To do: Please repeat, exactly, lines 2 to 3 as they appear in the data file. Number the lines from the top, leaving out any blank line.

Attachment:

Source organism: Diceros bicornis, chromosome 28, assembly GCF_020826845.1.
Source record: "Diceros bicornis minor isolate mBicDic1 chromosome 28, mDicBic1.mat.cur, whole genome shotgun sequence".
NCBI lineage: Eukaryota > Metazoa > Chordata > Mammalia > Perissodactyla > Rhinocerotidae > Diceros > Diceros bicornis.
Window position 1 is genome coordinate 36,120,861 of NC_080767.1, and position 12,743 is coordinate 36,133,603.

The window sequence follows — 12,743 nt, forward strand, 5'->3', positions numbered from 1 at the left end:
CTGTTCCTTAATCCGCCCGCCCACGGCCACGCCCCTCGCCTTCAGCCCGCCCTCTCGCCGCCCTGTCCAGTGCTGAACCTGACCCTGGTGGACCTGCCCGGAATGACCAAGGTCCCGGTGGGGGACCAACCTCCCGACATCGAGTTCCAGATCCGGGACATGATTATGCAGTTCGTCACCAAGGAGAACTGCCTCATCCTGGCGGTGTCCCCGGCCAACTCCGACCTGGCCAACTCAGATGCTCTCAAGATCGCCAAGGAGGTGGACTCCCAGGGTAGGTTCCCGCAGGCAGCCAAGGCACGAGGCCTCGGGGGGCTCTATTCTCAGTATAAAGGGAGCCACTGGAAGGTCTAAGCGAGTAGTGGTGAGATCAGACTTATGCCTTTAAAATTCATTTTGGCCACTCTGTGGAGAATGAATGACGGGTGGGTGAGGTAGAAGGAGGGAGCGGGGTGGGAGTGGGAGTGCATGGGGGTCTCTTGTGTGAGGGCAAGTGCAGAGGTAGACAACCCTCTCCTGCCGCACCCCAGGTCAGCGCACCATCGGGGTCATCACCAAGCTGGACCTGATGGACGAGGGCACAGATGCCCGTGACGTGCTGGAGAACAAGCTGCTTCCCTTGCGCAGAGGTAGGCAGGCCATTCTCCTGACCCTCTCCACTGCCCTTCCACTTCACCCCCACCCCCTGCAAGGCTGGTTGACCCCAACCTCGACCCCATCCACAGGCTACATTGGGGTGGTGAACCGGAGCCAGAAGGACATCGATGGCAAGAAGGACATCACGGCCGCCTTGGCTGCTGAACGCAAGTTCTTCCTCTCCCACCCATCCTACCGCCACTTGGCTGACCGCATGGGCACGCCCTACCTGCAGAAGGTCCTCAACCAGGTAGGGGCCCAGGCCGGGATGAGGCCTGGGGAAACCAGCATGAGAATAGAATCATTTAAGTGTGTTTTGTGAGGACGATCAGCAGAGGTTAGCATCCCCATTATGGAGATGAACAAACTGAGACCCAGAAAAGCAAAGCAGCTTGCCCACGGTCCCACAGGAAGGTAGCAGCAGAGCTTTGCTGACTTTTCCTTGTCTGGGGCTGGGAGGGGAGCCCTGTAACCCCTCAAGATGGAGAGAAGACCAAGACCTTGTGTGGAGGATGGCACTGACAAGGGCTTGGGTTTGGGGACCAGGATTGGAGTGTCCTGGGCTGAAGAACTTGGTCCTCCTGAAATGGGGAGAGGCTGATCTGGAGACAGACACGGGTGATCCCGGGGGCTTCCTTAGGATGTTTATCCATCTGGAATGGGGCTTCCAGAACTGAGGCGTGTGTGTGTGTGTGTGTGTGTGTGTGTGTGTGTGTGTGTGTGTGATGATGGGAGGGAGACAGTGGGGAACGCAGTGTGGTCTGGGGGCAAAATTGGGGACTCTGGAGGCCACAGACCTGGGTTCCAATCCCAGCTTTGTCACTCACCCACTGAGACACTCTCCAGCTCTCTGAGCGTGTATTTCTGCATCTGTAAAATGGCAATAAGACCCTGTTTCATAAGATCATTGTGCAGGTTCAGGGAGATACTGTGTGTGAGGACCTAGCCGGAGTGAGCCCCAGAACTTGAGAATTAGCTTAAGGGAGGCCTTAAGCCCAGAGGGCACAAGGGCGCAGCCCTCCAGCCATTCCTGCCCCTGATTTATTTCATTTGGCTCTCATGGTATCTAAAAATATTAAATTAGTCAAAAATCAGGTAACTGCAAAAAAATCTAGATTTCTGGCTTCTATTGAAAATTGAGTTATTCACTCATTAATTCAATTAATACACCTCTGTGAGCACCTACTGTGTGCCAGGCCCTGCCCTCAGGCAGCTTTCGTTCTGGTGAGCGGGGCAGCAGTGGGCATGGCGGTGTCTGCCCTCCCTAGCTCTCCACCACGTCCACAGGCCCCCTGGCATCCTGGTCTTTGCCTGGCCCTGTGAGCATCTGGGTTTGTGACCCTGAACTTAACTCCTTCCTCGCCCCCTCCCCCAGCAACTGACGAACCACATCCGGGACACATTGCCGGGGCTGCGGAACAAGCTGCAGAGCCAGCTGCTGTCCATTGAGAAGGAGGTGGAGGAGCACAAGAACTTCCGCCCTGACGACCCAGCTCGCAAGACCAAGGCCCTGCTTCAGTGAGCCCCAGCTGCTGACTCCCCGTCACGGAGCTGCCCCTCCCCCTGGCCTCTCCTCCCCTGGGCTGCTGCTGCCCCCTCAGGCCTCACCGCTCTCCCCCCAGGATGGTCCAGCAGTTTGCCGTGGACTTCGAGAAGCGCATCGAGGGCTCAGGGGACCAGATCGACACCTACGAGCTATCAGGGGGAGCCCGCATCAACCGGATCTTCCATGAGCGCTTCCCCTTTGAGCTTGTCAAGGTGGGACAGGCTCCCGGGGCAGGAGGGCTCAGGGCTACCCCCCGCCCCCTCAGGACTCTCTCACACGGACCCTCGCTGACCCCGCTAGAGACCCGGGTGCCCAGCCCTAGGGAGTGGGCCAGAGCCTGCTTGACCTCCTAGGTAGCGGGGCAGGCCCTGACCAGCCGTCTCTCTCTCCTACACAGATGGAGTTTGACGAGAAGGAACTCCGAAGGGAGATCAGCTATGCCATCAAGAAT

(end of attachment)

Source record: "Diceros bicornis minor isolate mBicDic1 chromosome 28, mDicBic1.mat.cur, whole genome shotgun sequence".
NCBI lineage: Eukaryota > Metazoa > Chordata > Mammalia > Perissodactyla > Rhinocerotidae > Diceros > Diceros bicornis.